Re: Master Clock contact spark quenching


Bob Holmstrom
 

On a visit to Sydney Australia in 2007, I was privileged to visit the building that houses Father O’Leary’s Clock (thought by some people to be a preaccessor to the Shortt Synchronome system).  I believe one of the members of this list was with me on the visit.

Anyway - Father O’Leary used a wiping contact version of a Hipp toggle switch - his prototype version was still attached to a laboratory wall.  As you can see in the photo below, the part of the switch that moves up and down is attached to a bracket on the wall and the ’notch’ and moving contact are attached to the pendulum rod.  The contact is wiped each time the ‘dangly bit’ catches in the moving notch.


O’Leary’s clock is shown in the two images below:

 

The more refined version of his Hipp switch is shown below:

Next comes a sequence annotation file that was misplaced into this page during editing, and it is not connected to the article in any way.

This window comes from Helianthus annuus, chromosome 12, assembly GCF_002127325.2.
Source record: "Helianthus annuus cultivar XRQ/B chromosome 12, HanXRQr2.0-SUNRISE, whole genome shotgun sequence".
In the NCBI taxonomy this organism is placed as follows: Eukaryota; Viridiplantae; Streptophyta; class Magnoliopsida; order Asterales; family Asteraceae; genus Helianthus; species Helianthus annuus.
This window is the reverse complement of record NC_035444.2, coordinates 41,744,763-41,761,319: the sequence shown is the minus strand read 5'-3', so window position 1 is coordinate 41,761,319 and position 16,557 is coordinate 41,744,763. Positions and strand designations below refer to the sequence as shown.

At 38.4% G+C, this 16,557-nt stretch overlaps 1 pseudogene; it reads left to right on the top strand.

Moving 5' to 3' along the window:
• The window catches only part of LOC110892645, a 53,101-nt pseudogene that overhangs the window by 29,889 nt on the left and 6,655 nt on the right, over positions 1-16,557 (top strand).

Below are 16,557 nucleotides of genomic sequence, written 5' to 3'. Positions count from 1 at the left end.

More information on the clock is available in:

Horological Journal December  2004 and January 2005   and the NAWCC Bulletin February 1996 (A second clock by O’Leary is in the Smithsonian)

Bob Holmstrom
Editor
Horological Science Newsletter

On Jan 10, 2021, at 5:29 AMJanuary10, Simon Taylor <smktaylor1@...> wrote:

The contacts in the PO 36 were designed to 'wipe'. That is, that they continued to travel after contacting which led one to wipe over the other thus removing any oxide build up. I am not sure of the clock specifications, but for GPO 3000 relays, the contacts after meeting would then continue until a certain pre defined lift had carried the contacted spring clear of its buffer block (which it rested on) by a certain distance. this led to the contacts rubbing each other and so removing oxide build up.
-- 
Simon GPO Clocks
http://www.lightstraw.uk/gpo/clocksystems/index.html

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